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  The Producer Price Index (PPI) Rose 0.5% in April
Posted Under: Government • Inflation • Markets • PPI • Fed Reserve • Interest Rates • Bonds • Stocks
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Implications:   April producer prices came in hotter than expected, and certainly higher than what the Fed was hoping to see.  Following a breather in March, producer prices rose an outsized 0.5% in April, and have been accelerating of late.  Over the last three months, producer prices have risen at a 4.1% annualized pace, while year-ago comparisons are on the rise and now back above 2.0% for the first time since April of last year.  While tomorrow’s report on consumer prices will garner more attention, it looks unlikely the Fed is going to feel increased confidence that inflation is moving sustainably toward its 2.0% target.  In turn, that means rates are likely to stay higher – for longer – than markets were anticipating earlier this year.   Looking at April itself, service costs lead the index higher, rising 0.6% on the month.  Prices for services less trade, transportation, and warehousing (+0.6% in April) accounted for more than two-thirds of the services cost increase, while margins to wholesalers rose 0.8%.  Goods prices didn’t provide any relief, rising 0.4% in April lead by higher energy costs (+2.0% in April).   That said energy prices – along with food prices – tend to be volatile month-to-month, and April was no exception.  Stripping out these two components shows “core” prices rose 0.5% in April. Core prices dipped below 2.0% on a year-ago basis back in November of last year, but have turned back higher and are now up 2.4% in the past twelve months.  While the Fed can take some solace in that the twelve-month rise in core prices has eased since peaking at 9.7% back in March of 2022, they will be less than enthused about the breach back above 2.0%, nor will they welcome the acceleration over recent months, with core prices up 3.2% annualized in the past three months.   Further back in the supply chain, prices in April rose 0.6% for intermediate demand processed goods and 3.2% for unprocessed goods. Further easing in inflation will come should the Fed have the patience to let a tighter monetary policy do its work.  But inflation risks re-acceleration should the Fed falter and cut rates too quickly.  The question on many minds coming in to 2024 was if the Fed could orchestrate a soft landing, now it’s looking increasingly possible that the Fed may not have clearance to start landing procedures before the year is through.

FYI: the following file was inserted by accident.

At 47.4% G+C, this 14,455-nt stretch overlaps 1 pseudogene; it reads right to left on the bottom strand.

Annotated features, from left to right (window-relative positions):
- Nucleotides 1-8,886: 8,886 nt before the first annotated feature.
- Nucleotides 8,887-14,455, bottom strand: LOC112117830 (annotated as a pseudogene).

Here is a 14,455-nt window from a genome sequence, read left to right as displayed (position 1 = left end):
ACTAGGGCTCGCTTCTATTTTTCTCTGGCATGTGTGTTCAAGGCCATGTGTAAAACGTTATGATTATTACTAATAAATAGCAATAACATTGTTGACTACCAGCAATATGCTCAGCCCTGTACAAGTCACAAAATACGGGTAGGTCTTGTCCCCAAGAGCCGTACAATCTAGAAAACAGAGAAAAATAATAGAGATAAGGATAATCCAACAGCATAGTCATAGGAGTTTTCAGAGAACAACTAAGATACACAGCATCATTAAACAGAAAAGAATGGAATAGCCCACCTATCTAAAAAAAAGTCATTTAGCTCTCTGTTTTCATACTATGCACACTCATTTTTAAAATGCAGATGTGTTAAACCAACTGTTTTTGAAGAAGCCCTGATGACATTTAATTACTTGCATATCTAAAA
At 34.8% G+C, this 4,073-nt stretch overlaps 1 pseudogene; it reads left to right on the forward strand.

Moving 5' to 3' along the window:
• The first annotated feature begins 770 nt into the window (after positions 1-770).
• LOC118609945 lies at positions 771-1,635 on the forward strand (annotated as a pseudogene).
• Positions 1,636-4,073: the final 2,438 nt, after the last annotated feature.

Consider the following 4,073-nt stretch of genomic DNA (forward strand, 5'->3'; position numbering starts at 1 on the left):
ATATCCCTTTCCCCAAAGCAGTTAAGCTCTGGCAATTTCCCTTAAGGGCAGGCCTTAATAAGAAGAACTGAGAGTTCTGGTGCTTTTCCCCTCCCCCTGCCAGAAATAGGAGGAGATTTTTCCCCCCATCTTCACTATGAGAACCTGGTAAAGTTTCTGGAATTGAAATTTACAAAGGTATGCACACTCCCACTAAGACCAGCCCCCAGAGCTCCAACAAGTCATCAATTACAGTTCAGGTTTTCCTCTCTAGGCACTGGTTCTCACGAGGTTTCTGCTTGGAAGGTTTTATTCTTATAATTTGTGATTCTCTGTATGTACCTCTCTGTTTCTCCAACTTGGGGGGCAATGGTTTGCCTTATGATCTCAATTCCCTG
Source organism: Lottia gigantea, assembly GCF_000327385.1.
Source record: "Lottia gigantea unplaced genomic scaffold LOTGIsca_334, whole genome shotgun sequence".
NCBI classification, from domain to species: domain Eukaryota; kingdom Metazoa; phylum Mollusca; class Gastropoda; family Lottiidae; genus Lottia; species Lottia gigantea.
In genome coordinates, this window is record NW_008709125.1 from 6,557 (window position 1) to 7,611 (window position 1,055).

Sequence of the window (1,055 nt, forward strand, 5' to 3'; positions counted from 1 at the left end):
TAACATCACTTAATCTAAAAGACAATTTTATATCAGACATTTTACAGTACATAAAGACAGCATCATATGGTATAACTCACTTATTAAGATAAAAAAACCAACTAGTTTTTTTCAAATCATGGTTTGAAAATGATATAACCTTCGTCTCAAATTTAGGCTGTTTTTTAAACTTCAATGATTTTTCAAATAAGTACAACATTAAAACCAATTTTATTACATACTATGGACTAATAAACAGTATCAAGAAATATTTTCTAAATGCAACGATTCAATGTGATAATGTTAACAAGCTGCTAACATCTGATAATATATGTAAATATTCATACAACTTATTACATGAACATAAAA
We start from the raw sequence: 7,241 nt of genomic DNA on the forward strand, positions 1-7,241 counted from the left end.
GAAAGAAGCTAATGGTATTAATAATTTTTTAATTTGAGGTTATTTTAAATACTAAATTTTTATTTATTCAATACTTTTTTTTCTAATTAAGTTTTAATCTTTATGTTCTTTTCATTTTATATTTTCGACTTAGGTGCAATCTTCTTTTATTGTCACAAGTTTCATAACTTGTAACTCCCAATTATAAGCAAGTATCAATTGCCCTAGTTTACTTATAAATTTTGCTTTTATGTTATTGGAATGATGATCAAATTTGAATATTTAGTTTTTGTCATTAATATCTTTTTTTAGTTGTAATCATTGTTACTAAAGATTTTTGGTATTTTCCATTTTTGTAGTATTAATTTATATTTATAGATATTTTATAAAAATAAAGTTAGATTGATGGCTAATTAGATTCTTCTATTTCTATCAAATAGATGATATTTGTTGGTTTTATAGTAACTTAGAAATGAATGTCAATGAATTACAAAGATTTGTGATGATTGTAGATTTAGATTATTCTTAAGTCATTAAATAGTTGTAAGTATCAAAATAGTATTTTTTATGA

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Posted on Tuesday, May 14, 2024 @ 11:28 AM • Post Link Print this post Printer Friendly

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